Berufliche Auslandsaufenthalte

Tim Ebert worked for three weeks as a Specialist in Automotive Mechatronics in Lapland, northern Sweden

Tim left for the kingdom of Sweden in September 2018 and had an impressive time there.  The Chamber of crafts in Gera, the apprenticeship company and Prg Personen- und Reiseverkerhs Ltd. supported him in this matter.

"I was attracted by the idea of doing something completely different and meeting interesting people," says Tim Ebert. The journey alone was an adventure for the 20-year-old, who drove north in his car and made a road movie. In total, he covered 8,500 kilometres in three weeks and saw landscapes that deeply impressed him.

"There are tremendous lakes and streams in Sweden, sometimes we can't even imagine so much nature," enthuses the 20-year-old, who lived in Sorsele in holiday accommodation for students, where he gained insight into the vocational school in Arjeplog and work process of his host company. He was able to try out new occupation areas and use the skills he acquired during his training. The highlight of the stay was when he was asked to repair the host company's tow truck. Not an easy task, especially since no one knew anything about the vehicle type. But he succeeded, although manual labour was demanded.

Afterwards, everyone in the village of 2000 people knew the trainee from Germany. By the story, Tim was strengthened in an opinion that not only training at the vocational school is important, but the understanding of connections and processes. Tim was invited to Sorsele several times. As he says, the relaxed people were the actual highlight of his stay in northern Sweden.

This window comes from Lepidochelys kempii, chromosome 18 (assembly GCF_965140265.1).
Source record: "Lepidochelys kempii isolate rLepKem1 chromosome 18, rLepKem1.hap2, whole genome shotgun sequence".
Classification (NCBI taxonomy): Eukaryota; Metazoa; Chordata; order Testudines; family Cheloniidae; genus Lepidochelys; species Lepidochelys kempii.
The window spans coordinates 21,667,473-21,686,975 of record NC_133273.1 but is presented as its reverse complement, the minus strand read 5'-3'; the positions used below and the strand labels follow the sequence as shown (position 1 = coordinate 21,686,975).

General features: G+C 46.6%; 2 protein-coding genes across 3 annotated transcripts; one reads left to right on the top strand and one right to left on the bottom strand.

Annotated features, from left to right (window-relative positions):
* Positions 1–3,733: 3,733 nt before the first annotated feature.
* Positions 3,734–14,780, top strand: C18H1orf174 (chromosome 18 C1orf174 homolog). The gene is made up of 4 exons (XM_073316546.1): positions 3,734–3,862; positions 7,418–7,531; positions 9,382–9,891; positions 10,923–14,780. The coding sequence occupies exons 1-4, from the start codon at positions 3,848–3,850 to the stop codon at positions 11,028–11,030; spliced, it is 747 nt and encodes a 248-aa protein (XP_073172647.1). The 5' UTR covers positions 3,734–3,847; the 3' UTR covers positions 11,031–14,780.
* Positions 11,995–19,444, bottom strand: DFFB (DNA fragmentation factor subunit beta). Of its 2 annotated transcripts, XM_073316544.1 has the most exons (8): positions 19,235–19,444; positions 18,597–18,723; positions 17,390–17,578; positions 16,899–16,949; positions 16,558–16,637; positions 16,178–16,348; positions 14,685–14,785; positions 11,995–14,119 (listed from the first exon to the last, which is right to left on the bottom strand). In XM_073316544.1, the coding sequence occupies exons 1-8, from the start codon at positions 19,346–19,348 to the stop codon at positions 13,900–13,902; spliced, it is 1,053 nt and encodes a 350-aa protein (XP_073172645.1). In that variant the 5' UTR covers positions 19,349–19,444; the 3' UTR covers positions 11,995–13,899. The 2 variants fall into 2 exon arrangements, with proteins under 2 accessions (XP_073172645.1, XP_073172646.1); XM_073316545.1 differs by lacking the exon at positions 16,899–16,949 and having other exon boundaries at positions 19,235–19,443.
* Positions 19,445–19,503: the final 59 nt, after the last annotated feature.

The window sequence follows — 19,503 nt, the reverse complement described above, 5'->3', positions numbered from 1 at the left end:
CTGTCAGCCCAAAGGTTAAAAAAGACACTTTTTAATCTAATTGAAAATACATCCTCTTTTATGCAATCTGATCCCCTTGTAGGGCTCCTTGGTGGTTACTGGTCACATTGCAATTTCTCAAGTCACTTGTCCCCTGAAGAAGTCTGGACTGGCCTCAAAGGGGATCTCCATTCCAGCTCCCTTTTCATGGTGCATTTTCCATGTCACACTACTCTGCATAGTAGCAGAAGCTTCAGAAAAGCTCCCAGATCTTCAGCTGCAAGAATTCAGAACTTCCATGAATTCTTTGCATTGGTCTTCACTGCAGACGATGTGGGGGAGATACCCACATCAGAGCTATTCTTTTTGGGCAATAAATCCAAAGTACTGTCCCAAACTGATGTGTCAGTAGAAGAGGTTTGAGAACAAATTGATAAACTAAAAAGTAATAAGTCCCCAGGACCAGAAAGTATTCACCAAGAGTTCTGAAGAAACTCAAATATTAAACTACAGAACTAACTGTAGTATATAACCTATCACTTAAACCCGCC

People were very open, privately and at work, wanted to get to know me and do something together. They also had a lot of trust in me. I could do things at work that are not a matter of course," says Tim Ebert. His wish is to retain some of the Swedes' work mentality in Germany and to approach things positively. After all, composure can also mean quality. He learned that in Sorsele.

How the company and chambers support the project

Tim Ebert became aware of the possibility of an internship abroad through a presentation held by mobility coach Andreas Jörk from the Chamber of Crafts in Gera, who had visited the vocational school where Tim was studying. Stefan Meißner, managing director of the training company PRG Personen- und Reiseverkehrs Ltd, in Greiz, also liked the idea immediately. Mr Meißner himself had taken advantage of the opportunity during his studies and spent a few weeks in Switzerland. That certainly was one of the key reasons why he agreed. He was also familiar with successful examples of cross-border cooperation from previous activities.

"The main thing for me is that the young people broaden their horizons and see how other companies work. At the same time, they can use the skills they have acquired here. Someone who has been abroad once can organise and find their way around in a different environment. That is something that young people need to learn, who otherwise tend to be around their family and workplace. From my point of view, the mobility projects are a character moulding experience for young people. They grow as a personality." - Mr Meißner describes the advantages of experience abroad in training.